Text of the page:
Oil Sands Truth: Shut Down the Tar Sands

"Canada delusional about tar sands, oil"

Canada delusional about oil
Jan 26, 2009 04:30 AM
David Crane

There is this Canadian delusion that the Alberta oil sands will give
us special influence with the new Obama administration, that energy is
our trump card in the Canada-U.S. relationship because, it's argued,
the United States desperately needs our oil. It fosters the false
belief that we can get concessions from the U.S. in other areas by
producing more oil.

Prime Minister Stephen Harper has talked of Canada as an "energy
superpower"; Environment Minister Jim Prentice talks of Canada's
"larger role in the North American energy security solution." Now,
Liberal leader Michael Ignatieff is spouting the same thing.

"We provide more oil to the United States than Saudi Arabia. That
changes everything," he said the other day. "It means that when the
Prime Minister of Canada goes into the White House he gets listened to
in ways that Canadian prime ministers have not been listened to
before," he claimed, because "they can't run their economy without us."

When it comes to oil, this is not true. The Americans recognize Canada
as a reliable supplier. But they do have alternatives and are not
entirely sure they want our "dirty oil."

Canada supplies about 17 per cent of U.S. oil. But we cannot simply
cut shipments because of conditions insisted on by the U.S. in the
free trade agreement. Moreover, if the Americans don't buy our oil, we
have no means of selling it to anyone else, which is also well known
in Washington.

The idea of energy as Canada's trump card is not new. In 1973-'74
Canadians heard much the same language from politicians who saw
development of the oil sands and other energy megaprojects as Canada's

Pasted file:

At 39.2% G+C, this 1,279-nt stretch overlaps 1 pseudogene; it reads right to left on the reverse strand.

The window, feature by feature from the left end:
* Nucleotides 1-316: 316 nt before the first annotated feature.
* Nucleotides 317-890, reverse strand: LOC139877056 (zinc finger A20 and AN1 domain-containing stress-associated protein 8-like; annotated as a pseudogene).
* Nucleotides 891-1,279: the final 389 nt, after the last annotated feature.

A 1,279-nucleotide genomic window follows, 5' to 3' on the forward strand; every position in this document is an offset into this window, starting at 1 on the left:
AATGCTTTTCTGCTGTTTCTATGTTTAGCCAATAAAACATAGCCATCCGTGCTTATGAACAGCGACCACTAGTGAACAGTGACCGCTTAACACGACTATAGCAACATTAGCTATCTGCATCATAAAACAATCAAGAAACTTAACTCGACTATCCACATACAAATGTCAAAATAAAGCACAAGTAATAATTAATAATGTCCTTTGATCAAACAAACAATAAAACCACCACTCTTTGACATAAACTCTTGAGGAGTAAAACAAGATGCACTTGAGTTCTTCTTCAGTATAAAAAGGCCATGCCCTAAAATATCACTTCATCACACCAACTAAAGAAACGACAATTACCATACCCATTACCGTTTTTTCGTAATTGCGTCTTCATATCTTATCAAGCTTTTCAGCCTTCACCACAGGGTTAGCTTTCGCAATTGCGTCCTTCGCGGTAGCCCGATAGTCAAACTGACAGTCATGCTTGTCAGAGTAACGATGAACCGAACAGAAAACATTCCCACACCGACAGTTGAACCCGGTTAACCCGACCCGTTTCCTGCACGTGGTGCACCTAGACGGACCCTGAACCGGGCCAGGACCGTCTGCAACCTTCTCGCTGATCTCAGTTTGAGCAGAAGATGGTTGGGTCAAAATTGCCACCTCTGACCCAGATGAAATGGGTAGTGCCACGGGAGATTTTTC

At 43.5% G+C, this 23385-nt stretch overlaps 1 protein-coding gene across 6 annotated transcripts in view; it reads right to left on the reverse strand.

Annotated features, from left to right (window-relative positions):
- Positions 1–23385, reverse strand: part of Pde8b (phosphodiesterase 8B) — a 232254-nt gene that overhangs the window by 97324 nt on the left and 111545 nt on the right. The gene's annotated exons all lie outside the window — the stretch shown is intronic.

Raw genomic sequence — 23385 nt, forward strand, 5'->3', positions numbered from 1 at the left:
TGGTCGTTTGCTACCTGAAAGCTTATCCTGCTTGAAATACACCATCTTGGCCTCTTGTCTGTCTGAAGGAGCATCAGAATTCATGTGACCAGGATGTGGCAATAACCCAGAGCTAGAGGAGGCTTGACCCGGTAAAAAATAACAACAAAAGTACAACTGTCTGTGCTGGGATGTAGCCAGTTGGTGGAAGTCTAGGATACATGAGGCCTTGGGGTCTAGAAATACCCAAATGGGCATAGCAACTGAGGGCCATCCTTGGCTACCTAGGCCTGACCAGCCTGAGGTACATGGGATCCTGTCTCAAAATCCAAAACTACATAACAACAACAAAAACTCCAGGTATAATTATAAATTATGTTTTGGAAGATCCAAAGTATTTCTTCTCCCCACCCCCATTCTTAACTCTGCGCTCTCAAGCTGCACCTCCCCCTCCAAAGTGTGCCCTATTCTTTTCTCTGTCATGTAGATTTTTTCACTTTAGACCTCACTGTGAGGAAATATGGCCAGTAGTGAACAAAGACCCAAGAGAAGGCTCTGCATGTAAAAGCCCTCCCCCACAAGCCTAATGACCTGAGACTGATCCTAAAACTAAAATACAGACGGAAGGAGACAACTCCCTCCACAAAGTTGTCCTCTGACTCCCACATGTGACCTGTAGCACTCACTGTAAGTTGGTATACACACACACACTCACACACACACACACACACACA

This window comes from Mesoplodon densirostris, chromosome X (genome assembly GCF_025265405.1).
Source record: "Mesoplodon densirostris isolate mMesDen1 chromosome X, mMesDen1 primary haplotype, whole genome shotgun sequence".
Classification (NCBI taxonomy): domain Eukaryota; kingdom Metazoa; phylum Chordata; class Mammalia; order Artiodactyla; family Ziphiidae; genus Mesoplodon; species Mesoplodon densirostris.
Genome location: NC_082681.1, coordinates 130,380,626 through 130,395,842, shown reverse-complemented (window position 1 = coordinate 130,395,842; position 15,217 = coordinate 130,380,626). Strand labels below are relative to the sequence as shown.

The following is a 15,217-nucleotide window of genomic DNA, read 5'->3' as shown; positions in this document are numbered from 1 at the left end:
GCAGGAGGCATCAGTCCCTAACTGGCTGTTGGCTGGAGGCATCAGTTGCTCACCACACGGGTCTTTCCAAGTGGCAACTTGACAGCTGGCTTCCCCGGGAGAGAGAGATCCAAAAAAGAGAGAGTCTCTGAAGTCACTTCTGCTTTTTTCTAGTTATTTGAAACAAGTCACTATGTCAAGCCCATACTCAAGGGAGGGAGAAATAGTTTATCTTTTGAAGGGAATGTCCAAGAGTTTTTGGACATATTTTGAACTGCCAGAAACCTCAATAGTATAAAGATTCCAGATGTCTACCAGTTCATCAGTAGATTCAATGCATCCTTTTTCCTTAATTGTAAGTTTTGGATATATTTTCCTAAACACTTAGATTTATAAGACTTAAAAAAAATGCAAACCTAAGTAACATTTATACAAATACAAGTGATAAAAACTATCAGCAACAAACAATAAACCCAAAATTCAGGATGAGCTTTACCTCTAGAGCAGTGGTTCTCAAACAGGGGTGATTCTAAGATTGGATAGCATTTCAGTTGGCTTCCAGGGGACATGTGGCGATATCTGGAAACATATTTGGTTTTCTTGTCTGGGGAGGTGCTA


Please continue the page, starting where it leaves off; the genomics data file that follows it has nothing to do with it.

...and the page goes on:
new industrial policy after the OPEC oil cartel quadrupled the world
oil price. Today, the energy situation is different but Canada's
perceived trump card is no stronger now than it was then.

The real issue with the oil sands is environmental. The oil sands
represent the world's dirtiest oil, generating much higher levels of
greenhouse gases than conventional oil production while requiring
significant volumes of water and natural gas to obtain the oil.

With U.S. President Barack Obama planning a trip to Canada, there is a
mistaken view that we can play the energy card to get concessions on
border security and other issues. As the Carleton University Canada-
U.S. Project contends, we can do this by arguing that "greater U.S.
energy security cannot happen without Canada." But of course it can,
as Obama's planned energy and environment strategy shows.

In fact, Canada is bargaining from a position of weakness, rather than
strength. It wants an exception from recent U.S. legislation that bars
the U.S. government, including the military, from purchasing oil sands
oil because of its high carbon content, and also from Obama's plan to
establish "a national low-carbon fuel standard."

Second, Harper – and Ignatieff – want Canada to be a part of Obama's
planned cap-and-trade program to reduce greenhouse gas emissions.
Harper hopes to protect oil sands development through special
arrangements for such projects and pooling the cost of offsets across
a much larger market.

The bottom line for Canada, though, is that Obama's energy strategy is
to sharply reduce oil consumption by massive investments in new energy
technologies, strongly supporting the transition to renewable energies
(25 per cent of electricity by 2025), electric plug-in autos (1
million on the road by 2015), smart electric grids, and other measures
and by significantly reducing greenhouse gas emissions by making the
use of oil more expensive.

If Canada is to be credible, we should drop this notion that we have
the Americans over a barrel because we are an energy superpower. We
must deal with other Canada-U.S. issues on their merits rather than
fantasies about oil power.

David Crane can be reached at crane@interlog.com.


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